Englewood junior serves as Congressional page

Posted 4/1/09

Sofia Mai hasn’t been in her hometown of Englewood very much since September because she has been serving as a Congressional page in Washington, …

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Englewood junior serves as Congressional page


Sofia Mai hasn’t been in her hometown of Englewood very much since September because she has been serving as a Congressional page in Washington, D.C.

She was nominated as a page in August when Colorado Congresswoman Diana DeGette, D-Denver, was notified she could select a page for the coming term.

The Congresswoman said every member of the U.S. House of Representatives doesn’t get to nominate a page every session. The clerk of pages keeps track and notifies a representative when a nominee is needed.

So, when the Congresswoman got the call in August, she said, since her last pages were from Denver and since her district included Englewood, she turned to Englewood High School for a nominee.

Then EHS Principal Linda Torres nominated Mai. She met the qualifications since she was 16, a junior and had a 3.0 or better grade point average.

Mai completed the application process, she was accepted and traveled to Washington just after Labor Day. Normally a page serves one term and Mai was originally scheduled to complete her term in early January. However, she was one of 12 pages asked to stay on for a second term and serve until May.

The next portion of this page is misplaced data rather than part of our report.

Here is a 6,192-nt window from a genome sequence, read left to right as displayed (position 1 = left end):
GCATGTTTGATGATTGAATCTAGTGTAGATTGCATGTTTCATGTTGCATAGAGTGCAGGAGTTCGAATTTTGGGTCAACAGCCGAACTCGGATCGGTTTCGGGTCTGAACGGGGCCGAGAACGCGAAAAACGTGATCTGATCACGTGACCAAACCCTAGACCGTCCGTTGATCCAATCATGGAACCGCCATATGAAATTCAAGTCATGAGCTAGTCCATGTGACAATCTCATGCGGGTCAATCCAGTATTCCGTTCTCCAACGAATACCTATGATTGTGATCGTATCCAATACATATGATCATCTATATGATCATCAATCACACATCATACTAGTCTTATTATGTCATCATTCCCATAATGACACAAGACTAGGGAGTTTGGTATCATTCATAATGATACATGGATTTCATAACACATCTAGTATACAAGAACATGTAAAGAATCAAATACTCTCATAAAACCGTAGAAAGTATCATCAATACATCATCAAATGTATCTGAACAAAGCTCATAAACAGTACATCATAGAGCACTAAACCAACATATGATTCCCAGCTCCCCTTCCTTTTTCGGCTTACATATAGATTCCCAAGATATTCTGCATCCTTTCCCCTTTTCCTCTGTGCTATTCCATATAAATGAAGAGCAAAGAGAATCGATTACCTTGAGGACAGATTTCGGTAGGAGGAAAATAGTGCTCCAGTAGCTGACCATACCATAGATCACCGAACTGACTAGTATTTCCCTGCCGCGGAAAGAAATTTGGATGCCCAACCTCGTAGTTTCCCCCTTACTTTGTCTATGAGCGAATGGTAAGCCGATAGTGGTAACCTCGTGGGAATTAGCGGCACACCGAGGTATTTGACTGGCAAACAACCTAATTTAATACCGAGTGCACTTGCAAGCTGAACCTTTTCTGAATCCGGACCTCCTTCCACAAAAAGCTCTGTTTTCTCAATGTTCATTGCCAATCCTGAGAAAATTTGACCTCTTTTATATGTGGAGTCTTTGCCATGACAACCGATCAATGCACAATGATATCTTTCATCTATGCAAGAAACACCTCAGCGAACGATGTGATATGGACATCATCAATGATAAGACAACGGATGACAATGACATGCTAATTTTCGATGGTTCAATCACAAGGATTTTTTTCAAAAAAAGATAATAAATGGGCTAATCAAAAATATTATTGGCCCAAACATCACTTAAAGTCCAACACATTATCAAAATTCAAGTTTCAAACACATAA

Recently, she had a break in her busy schedule which allowed Mai to take time to visit Congresswoman DeGette’s Washington, D.C., office and spend a few minutes talking about her experiences as a Congressional page.

How do you like being a page?

It is the best experience I have ever had. I’ve been here since September and learned so much. I’m glad I got to stay the extra session but there is so much still to see and learn that I’m still not really ready to go home yet.

What is a typical day’s schedule for you?

I wake up at about 5:30 a.m. and get ready to go to school that starts at 6:45. We are in class until its time for us to head off to work about 9 a.m. That is an hour before the Congressional session starts at about 10 a.m. We get our assignment, work until it’s time to take a break for lunch. After lunch, we go back to work until the session is adjourned. I have a little different schedule because I am a documentation page now, which means I have to be on duty an hour early. Part of my duties involve raising the American flag over the House of Representatives. That is because it is the tradition that the American flag flies when the House of Representatives is in session. The two of us on duty raise the flag at the start of the session and lower it when the session is adjourned.